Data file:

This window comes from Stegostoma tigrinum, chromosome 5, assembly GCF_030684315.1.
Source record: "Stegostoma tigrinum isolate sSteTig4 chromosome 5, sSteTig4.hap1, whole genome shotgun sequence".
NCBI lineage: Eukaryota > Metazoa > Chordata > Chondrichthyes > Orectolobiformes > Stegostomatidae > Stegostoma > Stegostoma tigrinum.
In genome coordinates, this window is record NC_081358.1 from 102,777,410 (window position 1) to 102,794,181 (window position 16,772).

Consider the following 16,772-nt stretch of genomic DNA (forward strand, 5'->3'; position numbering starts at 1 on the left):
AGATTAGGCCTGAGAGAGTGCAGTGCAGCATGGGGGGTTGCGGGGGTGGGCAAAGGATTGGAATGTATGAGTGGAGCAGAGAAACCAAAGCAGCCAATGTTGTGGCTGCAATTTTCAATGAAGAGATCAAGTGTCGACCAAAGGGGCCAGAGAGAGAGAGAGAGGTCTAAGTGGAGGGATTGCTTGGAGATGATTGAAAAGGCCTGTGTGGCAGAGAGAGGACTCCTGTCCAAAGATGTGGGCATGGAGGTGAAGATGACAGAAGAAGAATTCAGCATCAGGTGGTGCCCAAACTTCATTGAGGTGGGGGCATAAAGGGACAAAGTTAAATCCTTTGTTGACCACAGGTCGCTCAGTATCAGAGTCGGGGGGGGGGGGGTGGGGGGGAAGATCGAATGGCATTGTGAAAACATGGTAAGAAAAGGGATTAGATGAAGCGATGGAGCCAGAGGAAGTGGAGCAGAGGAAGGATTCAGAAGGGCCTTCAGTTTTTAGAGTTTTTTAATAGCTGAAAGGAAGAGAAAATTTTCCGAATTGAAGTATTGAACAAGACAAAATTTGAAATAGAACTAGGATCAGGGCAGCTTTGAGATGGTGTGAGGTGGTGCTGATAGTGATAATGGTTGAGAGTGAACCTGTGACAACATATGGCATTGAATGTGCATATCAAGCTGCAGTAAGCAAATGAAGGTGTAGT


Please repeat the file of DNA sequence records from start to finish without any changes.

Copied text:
This window comes from Stegostoma tigrinum, chromosome 5, assembly GCF_030684315.1.
Source record: "Stegostoma tigrinum isolate sSteTig4 chromosome 5, sSteTig4.hap1, whole genome shotgun sequence".
NCBI lineage: Eukaryota > Metazoa > Chordata > Chondrichthyes > Orectolobiformes > Stegostomatidae > Stegostoma > Stegostoma tigrinum.
In genome coordinates, this window is record NC_081358.1 from 102,777,410 (window position 1) to 102,794,181 (window position 16,772).

Consider the following 16,772-nt stretch of genomic DNA (forward strand, 5'->3'; position numbering starts at 1 on the left):
AGATTAGGCCTGAGAGAGTGCAGTGCAGCATGGGGGGTTGCGGGGGTGGGCAAAGGATTGGAATGTATGAGTGGAGCAGAGAAACCAAAGCAGCCAATGTTGTGGCTGCAATTTTCAATGAAGAGATCAAGTGTCGACCAAAGGGGCCAGAGAGAGAGAGAGAGGTCTAAGTGGAGGGATTGCTTGGAGATGATTGAAAAGGCCTGTGTGGCAGAGAGAGGACTCCTGTCCAAAGATGTGGGCATGGAGGTGAAGATGACAGAAGAAGAATTCAGCATCAGGTGGTGCCCAAACTTCATTGAGGTGGGGGCATAAAGGGACAAAGTTAAATCCTTTGTTGACCACAGGTCGCTCAGTATCAGAGTCGGGGGGGGGGGGGTGGGGGGGAAGATCGAATGGCATTGTGAAAACATGGTAAGAAAAGGGATTAGATGAAGCGATGGAGCCAGAGGAAGTGGAGCAGAGGAAGGATTCAGAAGGGCCTTCAGTTTTTAGAGTTTTTTAATAGCTGAAAGGAAGAGAAAATTTTCCGAATTGAAGTATTGAACAAGACAAAATTTGAAATAGAACTAGGATCAGGGCAGCTTTGAGATGGTGTGAGGTGGTGCTGATAGTGATAATGGTTGAGAGTGAACCTGTGACAACATATGGCATTGAATGTGCATATCAAGCTGCAGTAAGCAAATGAAGGTGTAGT